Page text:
Challenging Fighting Words Challenging Tod In the last post, you had an ugly meeting. Tod from Finance tried to grab the whole contracting process and went ballistic when people objected. You’ve had an idea you think would work. But the way things are going, it’s likely to be tough to get the idea heard. What can you do to get your idea heard? If you try to table it over Tod’s singlemindedness, it’s likely to descend into another shouting...

Fighting Words Fighting words to streamline a process Your boss has chosen you to represent Customer Relations in a cross-departmental group to streamline a process. Things have come to a head because your biggest customer is threatening to use a competitor if your company can’t fix the slow process. You expect some fighting to get it done. The first meeting Tod (Finance): The solution is clear. Finance taking the lead will speed things up a wh...

Fake It Until You Make It: Benefiting from Being In So you’re in the in-group. You’re invited to the TGIFs and the bull session isn’t complete without you. Congratulations. However, a seat at the table is not enough. If all you do is laugh at their jokes and nod vigorously, you’ll gradually but surely slip out of the in-group. To stay in, you need a presence. How? This post will discuss what you need and how you should fake it until you f...

Is It Worth Being In the Gang? It’s a lot of work to manage your position in the group. And sometimes sacrifice. So do you even want to be in the gang? The answer is usually yes Generally speaking, the in-crowd gets the most perks, the best assignments, the most forgiveness for screw-ups. There are more chances to strut your stuff and line up the next promotion. So, lots of good career reasons why it’s better to be in. But that isn’t always...

Getting into the In-group Clique Okay, you’ve decided that you want into the in-group clique. How? Working hard? Taking one for the team? If the world were fair, that would do it. But plenty of hard-working, dedicated, and decent guys are thanked for their contribution but never invited in. Hard work is a given. In-groupedness seems something else. First, don’t make it obvious Don’t look desperate to get in. Remember the cartoon with a big ...

I’m in a Joe Job and Underemployed. Help!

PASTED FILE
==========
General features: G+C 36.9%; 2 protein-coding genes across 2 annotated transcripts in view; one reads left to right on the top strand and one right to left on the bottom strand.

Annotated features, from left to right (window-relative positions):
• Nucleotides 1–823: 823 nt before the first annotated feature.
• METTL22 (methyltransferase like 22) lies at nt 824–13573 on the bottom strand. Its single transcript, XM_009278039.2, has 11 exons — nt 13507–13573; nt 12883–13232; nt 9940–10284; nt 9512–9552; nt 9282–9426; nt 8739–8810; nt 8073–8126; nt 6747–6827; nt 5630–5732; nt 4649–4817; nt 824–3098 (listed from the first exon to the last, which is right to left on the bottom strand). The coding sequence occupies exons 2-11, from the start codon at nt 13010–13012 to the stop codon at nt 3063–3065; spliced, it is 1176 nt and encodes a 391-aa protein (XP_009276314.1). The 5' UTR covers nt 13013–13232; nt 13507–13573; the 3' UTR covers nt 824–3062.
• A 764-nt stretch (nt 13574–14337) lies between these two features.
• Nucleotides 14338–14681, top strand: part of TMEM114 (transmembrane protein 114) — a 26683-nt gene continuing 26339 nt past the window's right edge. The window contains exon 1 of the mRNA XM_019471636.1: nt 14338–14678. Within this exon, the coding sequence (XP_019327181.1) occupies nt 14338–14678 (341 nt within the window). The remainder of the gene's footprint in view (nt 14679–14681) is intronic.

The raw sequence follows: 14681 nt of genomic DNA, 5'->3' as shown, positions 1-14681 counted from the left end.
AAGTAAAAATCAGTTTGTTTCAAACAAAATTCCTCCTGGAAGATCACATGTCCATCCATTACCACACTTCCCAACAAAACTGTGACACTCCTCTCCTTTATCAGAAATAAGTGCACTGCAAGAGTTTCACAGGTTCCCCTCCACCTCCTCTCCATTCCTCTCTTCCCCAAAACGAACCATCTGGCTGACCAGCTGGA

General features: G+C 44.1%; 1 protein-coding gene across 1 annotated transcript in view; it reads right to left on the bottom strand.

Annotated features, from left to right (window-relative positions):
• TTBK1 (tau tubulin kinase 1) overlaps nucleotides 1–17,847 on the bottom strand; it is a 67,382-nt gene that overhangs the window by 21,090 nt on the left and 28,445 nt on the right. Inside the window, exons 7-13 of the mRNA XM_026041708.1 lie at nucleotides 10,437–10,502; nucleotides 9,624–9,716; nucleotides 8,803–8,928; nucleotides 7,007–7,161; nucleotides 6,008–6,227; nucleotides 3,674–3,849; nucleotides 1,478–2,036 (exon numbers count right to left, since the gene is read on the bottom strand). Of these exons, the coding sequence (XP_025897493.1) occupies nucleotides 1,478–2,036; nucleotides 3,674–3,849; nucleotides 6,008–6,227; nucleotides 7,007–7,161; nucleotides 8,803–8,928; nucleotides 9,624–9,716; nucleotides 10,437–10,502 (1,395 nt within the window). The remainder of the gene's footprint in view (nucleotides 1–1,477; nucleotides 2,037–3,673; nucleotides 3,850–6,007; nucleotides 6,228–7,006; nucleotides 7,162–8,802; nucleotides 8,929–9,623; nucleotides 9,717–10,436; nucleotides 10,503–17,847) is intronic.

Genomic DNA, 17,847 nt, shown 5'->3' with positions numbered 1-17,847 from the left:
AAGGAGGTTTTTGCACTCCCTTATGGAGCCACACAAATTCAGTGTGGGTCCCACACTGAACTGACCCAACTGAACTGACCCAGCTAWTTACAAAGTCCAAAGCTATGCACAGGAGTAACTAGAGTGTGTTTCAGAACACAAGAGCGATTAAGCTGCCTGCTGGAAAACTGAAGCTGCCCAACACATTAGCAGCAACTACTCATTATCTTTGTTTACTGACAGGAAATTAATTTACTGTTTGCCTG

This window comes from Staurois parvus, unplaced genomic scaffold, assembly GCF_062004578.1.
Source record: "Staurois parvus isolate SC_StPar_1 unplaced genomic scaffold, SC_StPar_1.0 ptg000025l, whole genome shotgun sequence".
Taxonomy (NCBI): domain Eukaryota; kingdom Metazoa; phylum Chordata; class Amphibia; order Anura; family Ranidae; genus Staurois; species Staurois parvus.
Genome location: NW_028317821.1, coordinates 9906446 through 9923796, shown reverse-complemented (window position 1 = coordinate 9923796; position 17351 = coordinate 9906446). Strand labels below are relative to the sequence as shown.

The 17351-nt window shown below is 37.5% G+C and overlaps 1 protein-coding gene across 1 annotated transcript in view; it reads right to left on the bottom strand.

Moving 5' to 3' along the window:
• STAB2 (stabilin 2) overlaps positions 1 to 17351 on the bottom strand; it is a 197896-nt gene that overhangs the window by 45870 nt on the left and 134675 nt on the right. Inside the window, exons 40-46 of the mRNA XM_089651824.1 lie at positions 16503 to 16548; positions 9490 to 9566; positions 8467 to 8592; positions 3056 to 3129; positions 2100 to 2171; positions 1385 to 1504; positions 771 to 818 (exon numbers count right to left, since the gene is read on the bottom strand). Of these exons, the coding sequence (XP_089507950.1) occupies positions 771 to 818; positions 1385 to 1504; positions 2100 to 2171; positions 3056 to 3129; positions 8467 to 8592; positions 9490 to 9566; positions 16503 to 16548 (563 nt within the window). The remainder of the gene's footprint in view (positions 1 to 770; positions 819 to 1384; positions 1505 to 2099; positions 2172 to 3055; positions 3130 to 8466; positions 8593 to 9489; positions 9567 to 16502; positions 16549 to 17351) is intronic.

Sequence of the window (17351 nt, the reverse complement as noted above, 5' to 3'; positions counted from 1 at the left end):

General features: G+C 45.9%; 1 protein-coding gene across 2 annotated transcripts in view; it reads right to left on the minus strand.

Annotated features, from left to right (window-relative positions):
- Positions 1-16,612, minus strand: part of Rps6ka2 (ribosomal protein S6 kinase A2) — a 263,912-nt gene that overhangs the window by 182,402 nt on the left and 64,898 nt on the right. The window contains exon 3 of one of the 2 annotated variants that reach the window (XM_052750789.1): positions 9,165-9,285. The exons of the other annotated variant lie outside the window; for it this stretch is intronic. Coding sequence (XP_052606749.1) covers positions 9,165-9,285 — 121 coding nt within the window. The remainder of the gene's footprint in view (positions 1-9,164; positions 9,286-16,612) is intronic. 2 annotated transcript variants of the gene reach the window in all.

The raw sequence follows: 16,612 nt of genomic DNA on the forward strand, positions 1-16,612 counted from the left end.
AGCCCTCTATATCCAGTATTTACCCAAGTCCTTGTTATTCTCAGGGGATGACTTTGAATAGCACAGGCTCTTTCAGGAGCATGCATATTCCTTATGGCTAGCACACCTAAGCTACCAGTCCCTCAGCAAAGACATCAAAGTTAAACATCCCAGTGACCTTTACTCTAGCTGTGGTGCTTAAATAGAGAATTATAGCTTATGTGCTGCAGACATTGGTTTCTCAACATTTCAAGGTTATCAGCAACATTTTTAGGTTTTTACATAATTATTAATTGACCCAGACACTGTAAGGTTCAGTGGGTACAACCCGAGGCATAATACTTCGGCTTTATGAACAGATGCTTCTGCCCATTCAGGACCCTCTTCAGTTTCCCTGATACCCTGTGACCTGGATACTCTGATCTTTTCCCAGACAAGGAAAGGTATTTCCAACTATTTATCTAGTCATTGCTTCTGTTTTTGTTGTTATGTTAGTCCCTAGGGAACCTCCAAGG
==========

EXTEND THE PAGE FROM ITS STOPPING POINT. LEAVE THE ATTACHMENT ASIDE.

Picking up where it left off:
Dark Side for Employees , Introduction / November 5, 2018

I’m in a Joe Job and Underemployed. Help! You’re a salesclerk when you should be in the marketing department. Doing background research rather than writing the strategy. Being an assistant rather than a paralegal. Whatever it is, you’re in a job which not only doesn’t tax your skills but is downright boring.  You are underemployed. You’d like to contribute at a higher level (with more money, of course). Unfortunately, early j...

Bringing Yourself to Work

Bringing Yourself to Work If you are just starting out in your career, this phrase might not mean much to you. Of course you bring yourself to work. What else could you do? However, if you’ve worked for any length of time, it might have meaning. The longer you are employed, the more you come to realize that you can’t necessarily do at work what you might do in your personal life. The pressures of work Work requires a number of a...

Going for Broke

Going for Broke Saying ‘no’ when Larry asked you to join a clandestine project was fraught with land mines, as you saw.  Is the answer to go for broke and say ‘yes’? The pros and cons If you put together a pros and cons list, it might look like this: Pros of going for broke Cons of going for broke The project could be great career move. You’re violating your employment contract. Lots of people get to the top by breaking the r...

Keeping Others’ Secret

Keeping Others’ Secret In a previous post, Larry asked you to test a game he and others were developing on the side. In the last post, you contemplated saying ‘no’ and, moreover, telling your boss Malcolm what was happening. Doing so wouldn’t turn out well for anyone. So maybe the best bet is to say ‘no’ but keep it secret from Malcolm. You say no. Things go back to normal? That’s what you’d expect, right? You’ve said ...

Doing the ‘Right’ Thing

Doing the ‘Right’ Thing In the last post, you have a new job as a tester for children’s on-line games. Larry, the senior designer and a fun guy, has asked you to work on a serious game without your boss’ knowledge. What is the right thing to do? What should you do? Obviously, if this were above board, you’d jump at the chance to work on a real game. But it clearly isn’t. You know what you should do. A good employee would not...